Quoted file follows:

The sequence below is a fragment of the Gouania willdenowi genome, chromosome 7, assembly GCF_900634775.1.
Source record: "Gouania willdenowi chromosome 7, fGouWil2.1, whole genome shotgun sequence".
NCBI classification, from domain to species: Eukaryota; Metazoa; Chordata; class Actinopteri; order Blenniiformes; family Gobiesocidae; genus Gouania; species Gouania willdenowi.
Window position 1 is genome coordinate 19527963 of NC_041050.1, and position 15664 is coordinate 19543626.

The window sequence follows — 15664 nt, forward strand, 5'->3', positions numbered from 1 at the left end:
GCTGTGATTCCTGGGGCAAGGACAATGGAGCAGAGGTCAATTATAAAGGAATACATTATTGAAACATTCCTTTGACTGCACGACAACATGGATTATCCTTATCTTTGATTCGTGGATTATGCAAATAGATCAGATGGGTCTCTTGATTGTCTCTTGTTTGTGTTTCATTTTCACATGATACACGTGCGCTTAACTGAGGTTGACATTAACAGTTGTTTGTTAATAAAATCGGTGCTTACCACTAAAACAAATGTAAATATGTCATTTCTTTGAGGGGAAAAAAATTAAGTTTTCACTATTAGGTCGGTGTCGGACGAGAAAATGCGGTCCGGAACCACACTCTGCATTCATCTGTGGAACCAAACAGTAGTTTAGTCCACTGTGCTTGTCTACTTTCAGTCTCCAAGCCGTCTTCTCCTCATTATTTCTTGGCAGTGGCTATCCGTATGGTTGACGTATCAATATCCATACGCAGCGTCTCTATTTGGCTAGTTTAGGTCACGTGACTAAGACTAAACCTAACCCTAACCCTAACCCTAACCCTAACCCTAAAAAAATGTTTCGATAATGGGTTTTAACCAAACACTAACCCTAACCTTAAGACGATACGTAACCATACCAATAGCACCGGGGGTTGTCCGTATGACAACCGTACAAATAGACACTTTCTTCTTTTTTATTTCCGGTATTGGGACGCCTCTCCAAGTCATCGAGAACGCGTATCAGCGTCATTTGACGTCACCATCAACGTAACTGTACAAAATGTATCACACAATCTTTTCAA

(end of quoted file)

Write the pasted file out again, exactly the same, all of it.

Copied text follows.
The sequence below is a fragment of the Gouania willdenowi genome, chromosome 7, assembly GCF_900634775.1.
Source record: "Gouania willdenowi chromosome 7, fGouWil2.1, whole genome shotgun sequence".
NCBI classification, from domain to species: Eukaryota; Metazoa; Chordata; class Actinopteri; order Blenniiformes; family Gobiesocidae; genus Gouania; species Gouania willdenowi.
Window position 1 is genome coordinate 19527963 of NC_041050.1, and position 15664 is coordinate 19543626.

The window sequence follows — 15664 nt, forward strand, 5'->3', positions numbered from 1 at the left end:
GCTGTGATTCCTGGGGCAAGGACAATGGAGCAGAGGTCAATTATAAAGGAATACATTATTGAAACATTCCTTTGACTGCACGACAACATGGATTATCCTTATCTTTGATTCGTGGATTATGCAAATAGATCAGATGGGTCTCTTGATTGTCTCTTGTTTGTGTTTCATTTTCACATGATACACGTGCGCTTAACTGAGGTTGACATTAACAGTTGTTTGTTAATAAAATCGGTGCTTACCACTAAAACAAATGTAAATATGTCATTTCTTTGAGGGGAAAAAAATTAAGTTTTCACTATTAGGTCGGTGTCGGACGAGAAAATGCGGTCCGGAACCACACTCTGCATTCATCTGTGGAACCAAACAGTAGTTTAGTCCACTGTGCTTGTCTACTTTCAGTCTCCAAGCCGTCTTCTCCTCATTATTTCTTGGCAGTGGCTATCCGTATGGTTGACGTATCAATATCCATACGCAGCGTCTCTATTTGGCTAGTTTAGGTCACGTGACTAAGACTAAACCTAACCCTAACCCTAACCCTAACCCTAACCCTAAAAAAATGTTTCGATAATGGGTTTTAACCAAACACTAACCCTAACCTTAAGACGATACGTAACCATACCAATAGCACCGGGGGTTGTCCGTATGACAACCGTACAAATAGACACTTTCTTCTTTTTTATTTCCGGTATTGGGACGCCTCTCCAAGTCATCGAGAACGCGTATCAGCGTCATTTGACGTCACCATCAACGTAACTGTACAAAATGTATCACACAATCTTTTCAA